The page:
Dr. Emily Weiss shares a happy ending for a Horse With No Name.
I wanted to share a story with you. It starts with two horses, skinny and scared, huddled together in a holding pen at an auction in the Northeast. This particular pen at the auction was the pen where horses are sold based on their weight and are then likely shipped to be processed to meat. There are some kind folks who frequent the pen to look for opportunities for live outcomes for the horses within.
One of those kind folks saw the two pals huddled together. She checked for identifiers and found tattoos under their lips, except one of the boys’ tattoos was unreadable. After looking up the tattoo number for the one that could be read, she discovered the horse came from a track down south, and his name was Stan. She then called Florida Thoroughbred Retirement and Adoptive Care (Florida TRAC), a rescue group committed to retraining and rehoming racehorses that raced at the track where Stan was from. This kind woman asked if TRAC could take not only Stan, but Stan’s pal, too. TRAC pulled strings to bring Stan, as well as the Horse With No Name, back down to Florida.
The two buddies left the pen and were brought to a barn nearby to get ready for the trip south. The next morning it was clear that Stan was ill. Turns out he contracted salmonella somewhere on his recent journey—and it is there that it ended. Stan passed away.
The Horse With No Name continued his way down south—and it is there, several months, good care and many pounds of weight added later, where I met him as a volunteer riding for TRAC. Here the story may become more familiar. I fell for him during my first interaction with him. To me, he was an incredible horse. Dropping his head and leaning into his bridle, eagerly engaging in a ride, pressing his head against me as I scratched between his ears, readily participating in target training. I fostered him and learned his full story. It all seemed such a fluke—him finding his way up north, in danger of slaughter, buddying up with Stan, who sealed his fate, landing safely at TRAC and then my meeting him… The next 2 chapters: I failed at foster. Meet my new horse, Fluke!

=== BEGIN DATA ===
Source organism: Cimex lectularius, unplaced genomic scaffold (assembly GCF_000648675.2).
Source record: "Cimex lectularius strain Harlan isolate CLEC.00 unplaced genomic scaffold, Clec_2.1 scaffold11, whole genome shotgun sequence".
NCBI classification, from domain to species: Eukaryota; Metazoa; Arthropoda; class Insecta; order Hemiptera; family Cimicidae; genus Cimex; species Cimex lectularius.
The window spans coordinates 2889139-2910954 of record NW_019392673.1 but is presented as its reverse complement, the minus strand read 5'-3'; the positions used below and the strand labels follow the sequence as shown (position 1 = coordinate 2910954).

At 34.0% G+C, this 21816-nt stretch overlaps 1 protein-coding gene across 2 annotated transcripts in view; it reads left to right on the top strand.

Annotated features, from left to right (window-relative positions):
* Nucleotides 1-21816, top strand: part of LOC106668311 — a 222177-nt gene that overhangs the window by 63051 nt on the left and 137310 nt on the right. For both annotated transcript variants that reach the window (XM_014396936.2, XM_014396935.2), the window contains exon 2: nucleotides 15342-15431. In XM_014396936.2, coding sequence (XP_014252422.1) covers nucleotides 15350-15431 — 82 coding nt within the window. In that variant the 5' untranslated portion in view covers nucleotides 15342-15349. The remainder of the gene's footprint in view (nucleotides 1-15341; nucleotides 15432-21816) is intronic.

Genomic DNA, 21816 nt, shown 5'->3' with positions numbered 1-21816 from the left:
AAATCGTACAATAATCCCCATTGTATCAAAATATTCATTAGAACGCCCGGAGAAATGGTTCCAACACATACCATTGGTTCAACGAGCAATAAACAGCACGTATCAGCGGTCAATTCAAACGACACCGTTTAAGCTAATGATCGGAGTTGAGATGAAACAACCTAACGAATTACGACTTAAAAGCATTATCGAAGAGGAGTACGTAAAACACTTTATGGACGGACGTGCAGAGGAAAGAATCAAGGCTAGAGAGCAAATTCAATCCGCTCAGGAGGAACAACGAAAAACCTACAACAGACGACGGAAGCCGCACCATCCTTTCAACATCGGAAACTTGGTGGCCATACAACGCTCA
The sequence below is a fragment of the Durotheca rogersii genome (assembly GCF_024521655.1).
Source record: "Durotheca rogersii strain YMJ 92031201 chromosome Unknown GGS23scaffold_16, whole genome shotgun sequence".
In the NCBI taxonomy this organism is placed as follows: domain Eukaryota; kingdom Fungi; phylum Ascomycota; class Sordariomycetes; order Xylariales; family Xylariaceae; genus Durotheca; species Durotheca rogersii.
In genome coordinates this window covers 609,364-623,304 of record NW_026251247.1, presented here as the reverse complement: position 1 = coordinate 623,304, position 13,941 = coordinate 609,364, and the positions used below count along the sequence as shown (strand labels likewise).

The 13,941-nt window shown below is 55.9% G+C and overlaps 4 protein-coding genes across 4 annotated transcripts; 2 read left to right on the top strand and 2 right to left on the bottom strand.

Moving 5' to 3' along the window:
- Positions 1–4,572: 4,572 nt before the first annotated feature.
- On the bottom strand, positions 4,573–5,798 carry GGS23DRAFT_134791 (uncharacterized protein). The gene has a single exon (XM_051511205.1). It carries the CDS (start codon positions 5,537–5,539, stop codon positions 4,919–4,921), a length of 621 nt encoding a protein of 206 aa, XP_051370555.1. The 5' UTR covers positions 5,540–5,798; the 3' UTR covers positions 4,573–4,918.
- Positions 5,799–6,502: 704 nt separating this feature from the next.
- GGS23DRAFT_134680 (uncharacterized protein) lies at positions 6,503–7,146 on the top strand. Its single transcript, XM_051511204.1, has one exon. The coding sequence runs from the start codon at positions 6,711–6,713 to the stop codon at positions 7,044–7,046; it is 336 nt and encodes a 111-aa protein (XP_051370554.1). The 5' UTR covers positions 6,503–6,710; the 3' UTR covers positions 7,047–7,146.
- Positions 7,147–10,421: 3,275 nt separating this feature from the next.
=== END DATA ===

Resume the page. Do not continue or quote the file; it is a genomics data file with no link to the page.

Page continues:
Over the past couple of years, we have been researching risks to homelessness in horses. Research in the field is still young and there is much to learn. Interestingly, we have found some themes regarding adoption policies and criteria for horses similar to those we have found for dogs as cats. Certainly the challenges for housing and caring for a horse are different from dogs and cats, but still we see opportunities to examine policies and give those who find their match in a horse a chance. Over the next few months, we will share with you some of what we have learned in our research regarding risks and opportunities for horses.
I am so excited about the launch of the Right Horse Initiative, which aims to rally the expertise of those in the horse industry, equine welfare professionals and advocates together to promote adoption as the preferred method of finding a horse. This initiative—for which the ASPCA is proud to be a partner—is bound to increase the number of Flukes involving just the right homes for just the right horses.
ASPCA Vice President, Equine Welfare
Dr. Emily Weiss, PhD, CAAB, oversees strategic direction of the ASPCA Equine Welfare program, a part of the ASPCA's Anti-Cruelty Group. Weiss is a lifelong horse owner and trainer and has conducted research regarding adoption and rehoming of horses. Recently, she began leading the ASPCA's collaboration with The Right Horse Initiative, a collective of industry professionals and equine welfare advocates working to improve the lives of horses in transition by increasing training opportunities for horses and promoting adoption. Weiss leads efforts such as a pilot program with veterinarians and global animal health company Zoetis to provide access to vital veterinary care and increase the likelihood horses can remain in their homes. She also served as the ASPCA’s VP of Research & Development, overseeing research related to the animal sheltering field and developing assessment tools for shelter animals, including the SAFER assessment and Meet Your Match Canine-ality, Puppy-ality and Feline-ality. Before that she created training programs to improve husbandry and decrease stress for many zoo animals. Weiss is co-editor of the Journal of Applied Animal Welfare Science and has published and lectured extensively in the field of applied animal behavior.